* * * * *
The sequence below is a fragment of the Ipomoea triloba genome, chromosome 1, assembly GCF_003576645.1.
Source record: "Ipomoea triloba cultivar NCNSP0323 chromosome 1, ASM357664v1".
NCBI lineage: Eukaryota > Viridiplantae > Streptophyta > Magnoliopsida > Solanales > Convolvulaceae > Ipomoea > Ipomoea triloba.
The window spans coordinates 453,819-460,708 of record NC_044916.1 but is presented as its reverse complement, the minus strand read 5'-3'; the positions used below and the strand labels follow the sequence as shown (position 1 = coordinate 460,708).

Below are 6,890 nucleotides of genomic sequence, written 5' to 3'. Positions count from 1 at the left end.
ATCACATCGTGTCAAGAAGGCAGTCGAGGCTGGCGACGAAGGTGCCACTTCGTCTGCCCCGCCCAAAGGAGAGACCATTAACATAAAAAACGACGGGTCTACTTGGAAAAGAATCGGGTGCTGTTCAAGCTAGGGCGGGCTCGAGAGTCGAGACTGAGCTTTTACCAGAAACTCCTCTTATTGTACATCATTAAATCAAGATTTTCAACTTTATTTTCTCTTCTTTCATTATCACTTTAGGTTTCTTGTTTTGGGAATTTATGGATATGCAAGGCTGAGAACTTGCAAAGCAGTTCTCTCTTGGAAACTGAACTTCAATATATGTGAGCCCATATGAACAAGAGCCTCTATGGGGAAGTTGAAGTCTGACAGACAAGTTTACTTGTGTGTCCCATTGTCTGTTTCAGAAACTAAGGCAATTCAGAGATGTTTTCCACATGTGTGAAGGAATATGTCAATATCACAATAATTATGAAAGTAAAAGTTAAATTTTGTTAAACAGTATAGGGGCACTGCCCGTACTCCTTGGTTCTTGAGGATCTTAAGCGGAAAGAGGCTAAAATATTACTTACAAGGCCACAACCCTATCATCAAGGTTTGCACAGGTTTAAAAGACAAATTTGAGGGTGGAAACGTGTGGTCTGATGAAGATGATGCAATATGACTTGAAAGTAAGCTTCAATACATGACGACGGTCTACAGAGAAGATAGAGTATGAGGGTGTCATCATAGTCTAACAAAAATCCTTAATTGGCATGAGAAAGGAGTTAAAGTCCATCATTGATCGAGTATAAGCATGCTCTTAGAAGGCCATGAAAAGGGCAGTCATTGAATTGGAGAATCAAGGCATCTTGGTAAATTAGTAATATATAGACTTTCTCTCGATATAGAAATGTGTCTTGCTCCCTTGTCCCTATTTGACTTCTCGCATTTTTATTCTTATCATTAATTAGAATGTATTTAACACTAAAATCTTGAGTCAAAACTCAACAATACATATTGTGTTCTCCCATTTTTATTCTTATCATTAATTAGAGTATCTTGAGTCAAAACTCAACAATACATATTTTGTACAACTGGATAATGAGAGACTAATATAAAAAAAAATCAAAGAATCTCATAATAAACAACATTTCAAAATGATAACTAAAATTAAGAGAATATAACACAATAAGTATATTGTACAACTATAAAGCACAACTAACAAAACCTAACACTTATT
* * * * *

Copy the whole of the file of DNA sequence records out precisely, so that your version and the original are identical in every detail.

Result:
The sequence below is a fragment of the Ipomoea triloba genome, chromosome 1, assembly GCF_003576645.1.
Source record: "Ipomoea triloba cultivar NCNSP0323 chromosome 1, ASM357664v1".
NCBI lineage: Eukaryota > Viridiplantae > Streptophyta > Magnoliopsida > Solanales > Convolvulaceae > Ipomoea > Ipomoea triloba.
The window spans coordinates 453,819-460,708 of record NC_044916.1 but is presented as its reverse complement, the minus strand read 5'-3'; the positions used below and the strand labels follow the sequence as shown (position 1 = coordinate 460,708).

Below are 6,890 nucleotides of genomic sequence, written 5' to 3'. Positions count from 1 at the left end.
ATCACATCGTGTCAAGAAGGCAGTCGAGGCTGGCGACGAAGGTGCCACTTCGTCTGCCCCGCCCAAAGGAGAGACCATTAACATAAAAAACGACGGGTCTACTTGGAAAAGAATCGGGTGCTGTTCAAGCTAGGGCGGGCTCGAGAGTCGAGACTGAGCTTTTACCAGAAACTCCTCTTATTGTACATCATTAAATCAAGATTTTCAACTTTATTTTCTCTTCTTTCATTATCACTTTAGGTTTCTTGTTTTGGGAATTTATGGATATGCAAGGCTGAGAACTTGCAAAGCAGTTCTCTCTTGGAAACTGAACTTCAATATATGTGAGCCCATATGAACAAGAGCCTCTATGGGGAAGTTGAAGTCTGACAGACAAGTTTACTTGTGTGTCCCATTGTCTGTTTCAGAAACTAAGGCAATTCAGAGATGTTTTCCACATGTGTGAAGGAATATGTCAATATCACAATAATTATGAAAGTAAAAGTTAAATTTTGTTAAACAGTATAGGGGCACTGCCCGTACTCCTTGGTTCTTGAGGATCTTAAGCGGAAAGAGGCTAAAATATTACTTACAAGGCCACAACCCTATCATCAAGGTTTGCACAGGTTTAAAAGACAAATTTGAGGGTGGAAACGTGTGGTCTGATGAAGATGATGCAATATGACTTGAAAGTAAGCTTCAATACATGACGACGGTCTACAGAGAAGATAGAGTATGAGGGTGTCATCATAGTCTAACAAAAATCCTTAATTGGCATGAGAAAGGAGTTAAAGTCCATCATTGATCGAGTATAAGCATGCTCTTAGAAGGCCATGAAAAGGGCAGTCATTGAATTGGAGAATCAAGGCATCTTGGTAAATTAGTAATATATAGACTTTCTCTCGATATAGAAATGTGTCTTGCTCCCTTGTCCCTATTTGACTTCTCGCATTTTTATTCTTATCATTAATTAGAATGTATTTAACACTAAAATCTTGAGTCAAAACTCAACAATACATATTGTGTTCTCCCATTTTTATTCTTATCATTAATTAGAGTATCTTGAGTCAAAACTCAACAATACATATTTTGTACAACTGGATAATGAGAGACTAATATAAAAAAAAATCAAAGAATCTCATAATAAACAACATTTCAAAATGATAACTAAAATTAAGAGAATATAACACAATAAGTATATTGTACAACTATAAAGCACAACTAACAAAACCTAACACTTATT